Vince Riccardo, a spokesman for the Veterans Affairs facility, was more forthcoming. The Office of Management and Budget, he said, has exempted the medical center and others like it across the country from the cuts, giving a degree of “good news for our patients and our veterans.”

The cuts, designed as a mechanism to rein in federal spending, would be bad news for children and low-income families, school and community development officials said.

Cuts to education programs – projected to be more than $100 million in Pennsylvania alone – would force public school districts in Luzerne County and elsewhere to find alternate sources of funding for supplemental instruction and special education services. The cuts, Wyoming Valley West superintendent Chuck Suppon said, are “certainly is going to hurt.”

Sen. Tom Harkin, in a report last summer on the impact of sequestration on nondefense jobs and services, estimated the education cuts in Pennsylvania would cost 594 education jobs and lead to 136 fewer schools receiving grant funds. All told, according to the report, 45,781 fewer students would be served by federally funded programs due to the cuts.

Cuts to federal community development funding – potentially by 8 to 10 percent – could hinder road improvements, playground projects and housing for low-income families, Andrew D. Reilly, the executive director of the Luzerne County Office of Community Development, said. Those cuts, Reilly said, would also limit funding for programs operated by local nonprofit organizations, including the Commission on Economic Opportunity, domestic violence services and homeless shelters.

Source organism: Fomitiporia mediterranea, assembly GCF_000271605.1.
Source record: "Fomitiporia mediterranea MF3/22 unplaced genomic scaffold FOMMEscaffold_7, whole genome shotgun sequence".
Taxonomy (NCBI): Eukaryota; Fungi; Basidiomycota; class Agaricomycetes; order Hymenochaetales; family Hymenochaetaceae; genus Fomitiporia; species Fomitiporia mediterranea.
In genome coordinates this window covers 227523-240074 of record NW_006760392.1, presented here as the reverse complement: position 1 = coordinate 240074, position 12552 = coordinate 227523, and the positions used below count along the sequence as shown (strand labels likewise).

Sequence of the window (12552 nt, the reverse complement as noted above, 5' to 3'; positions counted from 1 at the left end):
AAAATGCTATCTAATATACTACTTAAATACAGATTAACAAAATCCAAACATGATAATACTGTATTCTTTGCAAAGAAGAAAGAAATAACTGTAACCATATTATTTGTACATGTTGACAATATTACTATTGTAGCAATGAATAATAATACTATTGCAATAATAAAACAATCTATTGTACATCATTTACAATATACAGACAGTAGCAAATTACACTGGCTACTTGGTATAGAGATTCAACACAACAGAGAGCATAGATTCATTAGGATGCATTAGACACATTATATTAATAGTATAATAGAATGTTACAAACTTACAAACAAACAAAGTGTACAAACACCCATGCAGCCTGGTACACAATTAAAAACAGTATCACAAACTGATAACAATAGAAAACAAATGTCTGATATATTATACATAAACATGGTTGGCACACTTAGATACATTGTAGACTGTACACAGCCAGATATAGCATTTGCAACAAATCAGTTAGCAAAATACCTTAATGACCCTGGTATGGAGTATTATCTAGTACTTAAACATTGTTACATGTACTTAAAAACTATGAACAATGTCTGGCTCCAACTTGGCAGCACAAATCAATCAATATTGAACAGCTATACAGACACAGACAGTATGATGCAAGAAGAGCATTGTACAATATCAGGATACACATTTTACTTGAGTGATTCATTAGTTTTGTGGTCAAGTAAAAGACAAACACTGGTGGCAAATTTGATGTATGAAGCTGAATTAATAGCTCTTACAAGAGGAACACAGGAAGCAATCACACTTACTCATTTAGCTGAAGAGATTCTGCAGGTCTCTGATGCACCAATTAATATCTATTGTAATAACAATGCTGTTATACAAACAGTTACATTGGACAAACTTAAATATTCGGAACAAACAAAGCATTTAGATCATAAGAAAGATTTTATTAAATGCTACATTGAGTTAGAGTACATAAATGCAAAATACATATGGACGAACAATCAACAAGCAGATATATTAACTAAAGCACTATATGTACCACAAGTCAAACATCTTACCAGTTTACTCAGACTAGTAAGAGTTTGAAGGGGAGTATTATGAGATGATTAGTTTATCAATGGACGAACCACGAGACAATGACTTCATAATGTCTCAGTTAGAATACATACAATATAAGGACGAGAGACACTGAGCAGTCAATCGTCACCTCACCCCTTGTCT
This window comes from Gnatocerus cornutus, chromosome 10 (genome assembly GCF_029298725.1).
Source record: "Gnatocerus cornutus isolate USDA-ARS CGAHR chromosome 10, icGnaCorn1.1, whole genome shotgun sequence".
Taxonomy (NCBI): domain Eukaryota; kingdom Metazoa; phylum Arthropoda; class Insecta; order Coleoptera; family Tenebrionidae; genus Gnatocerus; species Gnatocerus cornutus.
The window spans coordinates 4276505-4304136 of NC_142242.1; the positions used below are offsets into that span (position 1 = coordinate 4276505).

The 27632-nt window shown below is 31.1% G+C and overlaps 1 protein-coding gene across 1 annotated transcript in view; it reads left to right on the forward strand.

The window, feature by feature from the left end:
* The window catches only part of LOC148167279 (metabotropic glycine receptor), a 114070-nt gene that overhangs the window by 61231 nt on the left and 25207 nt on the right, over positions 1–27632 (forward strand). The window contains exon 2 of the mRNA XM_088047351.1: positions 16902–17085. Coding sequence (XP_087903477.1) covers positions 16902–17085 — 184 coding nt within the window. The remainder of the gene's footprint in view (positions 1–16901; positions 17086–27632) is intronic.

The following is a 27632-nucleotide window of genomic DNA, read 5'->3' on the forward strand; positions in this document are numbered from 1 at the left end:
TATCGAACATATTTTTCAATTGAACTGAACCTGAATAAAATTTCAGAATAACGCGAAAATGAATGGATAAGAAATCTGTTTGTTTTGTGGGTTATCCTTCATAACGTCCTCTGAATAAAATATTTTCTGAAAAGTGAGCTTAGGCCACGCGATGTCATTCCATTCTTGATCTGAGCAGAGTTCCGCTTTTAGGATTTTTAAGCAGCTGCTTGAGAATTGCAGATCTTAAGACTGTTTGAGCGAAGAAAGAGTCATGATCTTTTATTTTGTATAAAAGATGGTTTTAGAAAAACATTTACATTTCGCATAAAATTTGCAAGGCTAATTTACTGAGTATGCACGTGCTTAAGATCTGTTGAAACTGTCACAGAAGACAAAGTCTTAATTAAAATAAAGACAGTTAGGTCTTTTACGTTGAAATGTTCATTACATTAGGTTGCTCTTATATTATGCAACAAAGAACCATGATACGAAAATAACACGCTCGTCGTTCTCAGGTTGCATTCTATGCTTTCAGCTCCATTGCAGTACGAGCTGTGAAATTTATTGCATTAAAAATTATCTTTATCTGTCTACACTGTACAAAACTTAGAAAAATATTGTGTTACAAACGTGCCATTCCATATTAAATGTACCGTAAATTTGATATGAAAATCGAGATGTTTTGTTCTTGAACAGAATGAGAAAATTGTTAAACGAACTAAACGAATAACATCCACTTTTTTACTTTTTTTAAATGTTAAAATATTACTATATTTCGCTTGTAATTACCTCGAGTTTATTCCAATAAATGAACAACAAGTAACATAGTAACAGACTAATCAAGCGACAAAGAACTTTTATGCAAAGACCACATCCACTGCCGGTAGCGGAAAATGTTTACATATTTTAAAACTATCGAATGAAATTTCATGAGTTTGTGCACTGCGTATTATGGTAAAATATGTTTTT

“There’s really a drive out there to slash spending at the federal level and many of the representatives and senators see this as a domestic program that they can cut,” Reilly said. “But a lot of these communities rely on this money.”

Luzerne County Head Start, the early childhood development program serving 925 children from birth to age 5, would face a 5.2 percent funding drop if the scheduled cuts take effect. That would have devastating consequences, Cartwright said, including the forced elimination of preschool and home visits.

The looming cuts were originally scheduled to take effect in January, but the Congressional leadership reached a last-minute deal to postpone the deadline by two months. Another temporary fix is possible, Cartwright said, but the panic and economic uncertainty will persist until “the partisan, toxic atmosphere in Washington” subsides and a long-term solution takes hold.

“They keep kicking the can down the road three or four months. That’s a crying shame,” Cartwright said. “The people need Congress to come together and come up with a budget so that they can plan to hire people or purchase capital improvements for their businesses. Until they have some semblance of certainty for their future, business owners are hamstrung and find it impossible to make long-term plans.”